The Theme of a Screenplay

Last evening, my good friend Dawood (I don’t want to call him my student anymore; he’s now a Film School faculty) came to my office in Chennai to discuss about his idea of shooting a series of short films. Dawood well believed short films have become a widely recognized segment among film viewers, may be thanks to Facebook and YouTube! Well, the point why I want to write this blog today is something that struck to me when I was hearing what Dawood narrated as his short film screenplay last evening. I asked him a simple question after I heard the script: Did you have something like this ——- as the theme before you started working on the script? He answered yes; and I was truly happy to hear him say that.

Creating a ‘premise’ or ‘theme’ for your screenplay before you start working on it is very important, whether you write a short or long feature script. I always ask my students: “What is the premise of your story?” And I ask this question on purpose to let the student analyze on a fundamental whether the screenplay has succeeded or failed. If it fails, it means the student failed to convey to the audience what is driving his story; or in another perspective why the audience should care?

You may wonder why I keep on harping on the ‘theme-factor’ in classes or discussions on writing screenplays. Though creating a theme for the story seems like a simple enough task, I strongly believe that 90 percent of the films written by students or novice writers fail the ‘theme-factor’ test. Often times, what makes a story move aren’t what inspire us to sit down and attempt to write a screenplay. The source of inspiration may be a great idea for an opening, a setting, a character or a plot twist. While there’s nothing wrong with starting with whatever stirs our imaginations and passions, at some point you should ask, “What is my story about?”

In his book The Art of Dramatic Writing (1946), teacher and playwright Lajos Egri discusses at length how premises work. Egri states:Everything has a purpose, or premise. Every second of our life has its own premise, whether or not we are conscious of it at the time. That premise may be as simple as breathing or as complex as a vital emotional decision, but it is always there…Every good play must have a well-formulated premise…No idea, and no situation, was ever strong enough to carry you through to its logical conclusion without a clear-cut premise.

The premise should be the driving force behind every event in your screenplay. A good premise is derived from emotions–love, hate, fear, jealousy, desire, etc.–and revolves around a character, a conflict and a conclusion. For example, the premise of William Shakespeare‘s Othello is that unchecked jealousy leads to death. Othello is the character, his jealousy of Desdemona is the conflict and death (of both) is the conclusion. In Aamir Khan’s movie Taare Zameen Par (2007), the premise is that a dyslexic child needs to be understood by others to discover the child’s innate talents. The conflict is that none understands Ishaan Awasthi; and Ram Shankar’s diligent approach to find Ishaan helps the boy discover himself finally. In James Cameron‘s film Titanic (1997), the premise is that love conquers death, physically and spiritually. Rose is the character, the sinking ship and Rose’s forced engagement are the conflict and the conclusion is that Jack Dawson’s love helps her beat death and frees herself from her fiancé. In Jonathan Demme‘s film The Silence of the Lambs (1991), the premise is that courage destroys evil. FBI agent Clarice Starling is the character, the conflict is her fear of the serial killer Buffalo Bill and the conclusion is that she overcomes her fears in order to defeat her opponent.As noted by Egri, “A good premise is a thumbnail synopsis of your play.”If your story does not have a clear premise, it will lack focus and drive. For example, if a story is more “illustrative” than dramatic, it may not maintain an audience’s interest. I have seen a recent film Va Quarter Cutting (Tamil), which in spite of the directorial and cinematographic excellence falls into this category, I guess.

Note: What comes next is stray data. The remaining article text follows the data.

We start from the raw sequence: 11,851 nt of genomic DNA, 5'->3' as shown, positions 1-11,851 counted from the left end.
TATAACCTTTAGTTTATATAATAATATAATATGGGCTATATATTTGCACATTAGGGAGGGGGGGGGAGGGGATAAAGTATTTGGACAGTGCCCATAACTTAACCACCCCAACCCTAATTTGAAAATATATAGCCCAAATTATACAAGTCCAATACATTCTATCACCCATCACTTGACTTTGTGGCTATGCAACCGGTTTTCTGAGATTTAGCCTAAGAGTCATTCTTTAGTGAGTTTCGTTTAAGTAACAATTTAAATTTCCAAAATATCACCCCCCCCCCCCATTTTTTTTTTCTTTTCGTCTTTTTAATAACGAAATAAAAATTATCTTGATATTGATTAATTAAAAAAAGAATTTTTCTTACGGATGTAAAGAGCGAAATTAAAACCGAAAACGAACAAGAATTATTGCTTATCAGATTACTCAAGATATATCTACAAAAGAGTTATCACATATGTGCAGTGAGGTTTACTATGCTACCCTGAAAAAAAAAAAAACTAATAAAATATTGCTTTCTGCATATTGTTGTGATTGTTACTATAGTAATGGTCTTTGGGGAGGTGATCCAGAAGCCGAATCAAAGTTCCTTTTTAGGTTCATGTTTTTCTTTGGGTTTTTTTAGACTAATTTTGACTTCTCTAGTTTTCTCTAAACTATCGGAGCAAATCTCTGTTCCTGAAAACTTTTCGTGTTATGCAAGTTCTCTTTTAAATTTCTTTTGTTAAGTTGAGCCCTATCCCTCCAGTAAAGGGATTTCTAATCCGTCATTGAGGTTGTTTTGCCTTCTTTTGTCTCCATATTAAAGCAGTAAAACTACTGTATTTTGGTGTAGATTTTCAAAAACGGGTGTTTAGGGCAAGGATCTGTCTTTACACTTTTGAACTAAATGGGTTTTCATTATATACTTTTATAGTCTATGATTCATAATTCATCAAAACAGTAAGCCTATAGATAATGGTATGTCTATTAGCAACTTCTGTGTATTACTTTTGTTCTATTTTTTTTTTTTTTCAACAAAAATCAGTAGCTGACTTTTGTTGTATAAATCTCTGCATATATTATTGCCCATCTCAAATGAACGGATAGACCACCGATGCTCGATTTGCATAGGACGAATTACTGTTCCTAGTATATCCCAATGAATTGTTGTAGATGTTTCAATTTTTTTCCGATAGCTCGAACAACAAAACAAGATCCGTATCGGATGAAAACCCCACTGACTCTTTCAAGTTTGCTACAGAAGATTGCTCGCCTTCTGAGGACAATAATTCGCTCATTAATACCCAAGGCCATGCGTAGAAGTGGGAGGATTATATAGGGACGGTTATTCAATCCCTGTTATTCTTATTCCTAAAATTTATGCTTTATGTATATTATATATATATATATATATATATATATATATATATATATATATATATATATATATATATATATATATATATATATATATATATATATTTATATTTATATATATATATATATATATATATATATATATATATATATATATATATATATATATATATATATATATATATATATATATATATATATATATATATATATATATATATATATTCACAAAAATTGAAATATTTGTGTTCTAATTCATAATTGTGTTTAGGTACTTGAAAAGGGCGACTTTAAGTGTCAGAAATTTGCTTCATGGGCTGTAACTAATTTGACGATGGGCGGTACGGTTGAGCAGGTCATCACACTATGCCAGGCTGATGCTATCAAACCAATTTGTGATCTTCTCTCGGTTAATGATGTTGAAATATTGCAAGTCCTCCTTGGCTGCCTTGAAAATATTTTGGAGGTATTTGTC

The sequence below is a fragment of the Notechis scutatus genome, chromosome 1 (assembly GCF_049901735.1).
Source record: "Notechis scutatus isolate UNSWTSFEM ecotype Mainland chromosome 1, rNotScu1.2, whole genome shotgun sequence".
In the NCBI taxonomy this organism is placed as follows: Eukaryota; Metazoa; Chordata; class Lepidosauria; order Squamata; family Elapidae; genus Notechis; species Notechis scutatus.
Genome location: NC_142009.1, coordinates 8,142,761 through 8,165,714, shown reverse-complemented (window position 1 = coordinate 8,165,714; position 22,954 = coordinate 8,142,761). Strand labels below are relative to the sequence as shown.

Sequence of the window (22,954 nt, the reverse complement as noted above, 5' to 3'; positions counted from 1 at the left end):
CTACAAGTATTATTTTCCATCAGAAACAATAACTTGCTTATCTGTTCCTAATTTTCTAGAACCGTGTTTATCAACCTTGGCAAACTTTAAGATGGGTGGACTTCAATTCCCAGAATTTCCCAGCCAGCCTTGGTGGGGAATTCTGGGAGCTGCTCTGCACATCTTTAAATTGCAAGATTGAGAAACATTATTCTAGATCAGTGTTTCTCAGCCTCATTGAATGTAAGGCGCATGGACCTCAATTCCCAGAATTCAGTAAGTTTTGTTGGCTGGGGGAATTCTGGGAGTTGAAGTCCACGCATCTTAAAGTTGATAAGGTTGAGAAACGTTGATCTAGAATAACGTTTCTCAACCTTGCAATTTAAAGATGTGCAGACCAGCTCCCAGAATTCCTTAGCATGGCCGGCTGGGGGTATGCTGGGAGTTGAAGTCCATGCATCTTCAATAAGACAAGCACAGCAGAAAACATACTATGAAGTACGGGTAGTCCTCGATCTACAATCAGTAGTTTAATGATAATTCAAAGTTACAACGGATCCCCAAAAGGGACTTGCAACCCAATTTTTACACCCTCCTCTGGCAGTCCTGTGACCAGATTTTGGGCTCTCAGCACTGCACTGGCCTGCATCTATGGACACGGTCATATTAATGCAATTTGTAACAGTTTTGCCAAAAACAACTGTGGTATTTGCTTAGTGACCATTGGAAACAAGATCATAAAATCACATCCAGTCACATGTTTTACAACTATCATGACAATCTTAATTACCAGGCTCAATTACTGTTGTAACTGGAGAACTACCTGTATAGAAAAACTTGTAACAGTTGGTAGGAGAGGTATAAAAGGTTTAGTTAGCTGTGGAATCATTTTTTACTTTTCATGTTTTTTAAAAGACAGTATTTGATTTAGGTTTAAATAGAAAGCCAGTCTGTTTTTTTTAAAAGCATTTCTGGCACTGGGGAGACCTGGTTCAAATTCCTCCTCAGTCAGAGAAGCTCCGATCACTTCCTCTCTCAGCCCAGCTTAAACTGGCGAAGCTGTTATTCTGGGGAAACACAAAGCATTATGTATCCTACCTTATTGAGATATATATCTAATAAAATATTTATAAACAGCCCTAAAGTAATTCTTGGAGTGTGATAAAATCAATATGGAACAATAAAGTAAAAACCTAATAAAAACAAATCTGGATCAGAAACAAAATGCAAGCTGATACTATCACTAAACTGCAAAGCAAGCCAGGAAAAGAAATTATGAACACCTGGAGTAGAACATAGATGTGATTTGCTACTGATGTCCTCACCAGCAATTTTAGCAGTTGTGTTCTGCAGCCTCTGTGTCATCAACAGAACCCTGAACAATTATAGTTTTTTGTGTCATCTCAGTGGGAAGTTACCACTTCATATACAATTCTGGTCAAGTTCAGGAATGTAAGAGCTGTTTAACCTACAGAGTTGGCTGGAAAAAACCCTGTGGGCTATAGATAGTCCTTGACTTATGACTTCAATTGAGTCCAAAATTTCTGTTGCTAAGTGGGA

If a story has more than one premise, or if the premise changes along the way, it will confuse and bore the audience. Either way, the script won’t work. However, some screenplays, like Steven Gaghan’s script for Traffic (2000) and Alan Ball‘s script for American Beauty (1999), are able to succeed with multiple story lines and points of view. This is because while these movies may seem at first to be without a premise, in fact, each separate storyline has its own clear premise.What are the premises of some of your favorite films? Maybe you have a few ideas for a story, but haven’t narrowed your theme or premise down yet. Maybe a simple premise could provide you the starting point for your first screenplay.

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